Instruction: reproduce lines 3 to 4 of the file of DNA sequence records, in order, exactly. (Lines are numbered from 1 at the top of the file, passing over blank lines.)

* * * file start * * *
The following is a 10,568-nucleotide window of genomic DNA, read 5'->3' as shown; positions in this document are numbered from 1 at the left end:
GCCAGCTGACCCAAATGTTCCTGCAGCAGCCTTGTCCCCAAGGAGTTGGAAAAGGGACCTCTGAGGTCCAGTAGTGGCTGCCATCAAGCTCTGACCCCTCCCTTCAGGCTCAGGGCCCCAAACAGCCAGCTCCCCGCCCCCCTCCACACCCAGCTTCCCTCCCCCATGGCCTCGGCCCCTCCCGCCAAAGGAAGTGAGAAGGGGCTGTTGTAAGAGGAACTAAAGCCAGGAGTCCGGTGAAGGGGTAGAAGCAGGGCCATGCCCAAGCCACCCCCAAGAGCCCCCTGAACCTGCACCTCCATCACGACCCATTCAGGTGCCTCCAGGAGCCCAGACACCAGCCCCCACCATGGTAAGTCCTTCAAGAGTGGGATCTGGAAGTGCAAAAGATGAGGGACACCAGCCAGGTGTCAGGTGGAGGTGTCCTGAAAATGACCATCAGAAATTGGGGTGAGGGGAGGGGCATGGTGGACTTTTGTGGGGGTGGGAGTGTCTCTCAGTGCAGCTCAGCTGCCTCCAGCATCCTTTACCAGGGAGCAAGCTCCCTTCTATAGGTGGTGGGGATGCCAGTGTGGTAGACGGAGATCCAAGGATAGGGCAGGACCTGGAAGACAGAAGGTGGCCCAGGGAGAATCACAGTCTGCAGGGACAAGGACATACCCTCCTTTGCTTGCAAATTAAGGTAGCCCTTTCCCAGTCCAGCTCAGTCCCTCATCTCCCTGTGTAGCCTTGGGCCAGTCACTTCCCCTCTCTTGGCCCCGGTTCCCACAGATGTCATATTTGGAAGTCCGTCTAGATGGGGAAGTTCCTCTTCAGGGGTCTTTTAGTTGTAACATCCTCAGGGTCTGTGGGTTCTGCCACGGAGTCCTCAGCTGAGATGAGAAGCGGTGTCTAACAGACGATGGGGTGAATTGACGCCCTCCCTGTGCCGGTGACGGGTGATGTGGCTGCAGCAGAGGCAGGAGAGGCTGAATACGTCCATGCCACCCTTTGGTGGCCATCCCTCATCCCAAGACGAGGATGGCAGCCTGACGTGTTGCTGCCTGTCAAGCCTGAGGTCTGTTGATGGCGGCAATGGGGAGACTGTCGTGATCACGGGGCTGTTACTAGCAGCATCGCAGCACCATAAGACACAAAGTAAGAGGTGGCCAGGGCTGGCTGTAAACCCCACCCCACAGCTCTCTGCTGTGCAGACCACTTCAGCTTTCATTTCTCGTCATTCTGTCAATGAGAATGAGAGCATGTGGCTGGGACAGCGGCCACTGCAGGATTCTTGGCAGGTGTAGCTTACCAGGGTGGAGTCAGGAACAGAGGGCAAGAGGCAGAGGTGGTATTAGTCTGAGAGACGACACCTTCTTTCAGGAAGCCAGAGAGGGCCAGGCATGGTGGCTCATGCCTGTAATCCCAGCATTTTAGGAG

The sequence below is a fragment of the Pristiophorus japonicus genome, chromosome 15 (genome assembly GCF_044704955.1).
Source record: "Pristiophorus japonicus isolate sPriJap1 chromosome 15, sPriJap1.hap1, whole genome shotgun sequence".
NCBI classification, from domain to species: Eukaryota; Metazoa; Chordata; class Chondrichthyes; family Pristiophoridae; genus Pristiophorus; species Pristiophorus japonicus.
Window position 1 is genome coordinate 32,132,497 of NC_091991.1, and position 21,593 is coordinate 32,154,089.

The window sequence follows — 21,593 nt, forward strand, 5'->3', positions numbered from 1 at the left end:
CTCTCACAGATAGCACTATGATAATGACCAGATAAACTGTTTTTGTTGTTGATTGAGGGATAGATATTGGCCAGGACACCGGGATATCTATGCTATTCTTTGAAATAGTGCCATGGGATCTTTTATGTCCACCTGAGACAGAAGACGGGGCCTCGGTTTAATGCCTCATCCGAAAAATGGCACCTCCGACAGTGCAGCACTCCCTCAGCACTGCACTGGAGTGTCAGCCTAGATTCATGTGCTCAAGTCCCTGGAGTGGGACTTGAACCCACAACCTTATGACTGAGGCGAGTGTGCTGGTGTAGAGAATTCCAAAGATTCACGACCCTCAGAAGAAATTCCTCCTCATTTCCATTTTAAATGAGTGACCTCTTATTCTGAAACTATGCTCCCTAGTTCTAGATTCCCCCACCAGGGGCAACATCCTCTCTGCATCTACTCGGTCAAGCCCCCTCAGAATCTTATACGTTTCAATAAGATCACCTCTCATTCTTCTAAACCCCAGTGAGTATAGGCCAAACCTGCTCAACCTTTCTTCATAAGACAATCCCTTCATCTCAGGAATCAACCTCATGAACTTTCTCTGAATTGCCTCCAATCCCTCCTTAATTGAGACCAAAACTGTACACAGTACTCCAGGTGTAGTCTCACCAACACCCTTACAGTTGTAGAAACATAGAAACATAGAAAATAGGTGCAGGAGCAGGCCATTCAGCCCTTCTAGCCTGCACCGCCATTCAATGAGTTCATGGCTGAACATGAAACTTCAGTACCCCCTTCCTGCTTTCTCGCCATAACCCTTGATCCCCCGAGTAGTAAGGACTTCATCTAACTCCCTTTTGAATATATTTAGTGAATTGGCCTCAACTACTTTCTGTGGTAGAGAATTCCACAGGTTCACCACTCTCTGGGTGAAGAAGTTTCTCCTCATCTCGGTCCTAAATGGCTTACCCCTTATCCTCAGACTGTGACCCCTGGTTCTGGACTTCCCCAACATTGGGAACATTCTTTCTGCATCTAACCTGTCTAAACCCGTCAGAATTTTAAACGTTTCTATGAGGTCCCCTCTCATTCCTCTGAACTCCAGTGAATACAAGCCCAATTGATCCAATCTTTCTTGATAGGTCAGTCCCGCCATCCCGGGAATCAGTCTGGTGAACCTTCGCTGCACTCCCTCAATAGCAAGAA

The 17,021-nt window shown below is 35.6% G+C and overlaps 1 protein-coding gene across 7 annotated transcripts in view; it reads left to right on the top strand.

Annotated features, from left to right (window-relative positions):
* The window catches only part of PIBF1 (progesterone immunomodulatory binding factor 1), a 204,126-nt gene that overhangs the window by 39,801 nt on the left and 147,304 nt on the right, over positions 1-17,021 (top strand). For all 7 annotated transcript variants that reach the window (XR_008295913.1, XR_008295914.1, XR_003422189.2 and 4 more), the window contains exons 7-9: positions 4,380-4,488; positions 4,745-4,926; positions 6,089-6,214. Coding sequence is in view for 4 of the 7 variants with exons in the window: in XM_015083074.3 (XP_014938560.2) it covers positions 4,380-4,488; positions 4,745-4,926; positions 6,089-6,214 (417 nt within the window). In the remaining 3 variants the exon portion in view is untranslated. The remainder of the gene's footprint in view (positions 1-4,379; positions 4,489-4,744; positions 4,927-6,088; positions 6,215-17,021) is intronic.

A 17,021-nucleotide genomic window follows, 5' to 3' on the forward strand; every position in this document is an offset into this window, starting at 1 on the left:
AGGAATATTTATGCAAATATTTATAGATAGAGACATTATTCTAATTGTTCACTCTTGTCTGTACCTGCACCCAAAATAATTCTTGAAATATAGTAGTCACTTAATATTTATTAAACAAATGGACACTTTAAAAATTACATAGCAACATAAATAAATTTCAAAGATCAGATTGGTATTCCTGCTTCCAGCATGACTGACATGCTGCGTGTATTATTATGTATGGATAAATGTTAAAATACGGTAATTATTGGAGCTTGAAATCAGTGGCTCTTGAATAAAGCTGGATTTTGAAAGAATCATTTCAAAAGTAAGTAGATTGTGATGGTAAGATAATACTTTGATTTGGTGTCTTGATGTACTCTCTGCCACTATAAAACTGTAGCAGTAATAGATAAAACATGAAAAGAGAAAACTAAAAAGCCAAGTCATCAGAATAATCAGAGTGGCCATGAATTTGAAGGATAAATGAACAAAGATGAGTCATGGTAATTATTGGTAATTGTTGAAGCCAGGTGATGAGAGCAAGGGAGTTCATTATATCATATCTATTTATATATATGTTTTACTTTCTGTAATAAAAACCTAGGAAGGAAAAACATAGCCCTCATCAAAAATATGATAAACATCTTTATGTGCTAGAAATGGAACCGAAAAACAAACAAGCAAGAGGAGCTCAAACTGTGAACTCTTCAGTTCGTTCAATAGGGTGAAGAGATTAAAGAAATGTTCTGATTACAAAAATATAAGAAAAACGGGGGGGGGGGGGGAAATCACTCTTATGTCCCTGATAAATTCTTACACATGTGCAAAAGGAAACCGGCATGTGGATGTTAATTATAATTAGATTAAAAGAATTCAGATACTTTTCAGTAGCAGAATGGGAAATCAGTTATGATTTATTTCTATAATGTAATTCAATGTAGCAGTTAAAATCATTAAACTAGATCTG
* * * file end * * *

The sequence below is a fragment of the Pristiophorus japonicus genome, chromosome 15 (genome assembly GCF_044704955.1).
Source record: "Pristiophorus japonicus isolate sPriJap1 chromosome 15, sPriJap1.hap1, whole genome shotgun sequence".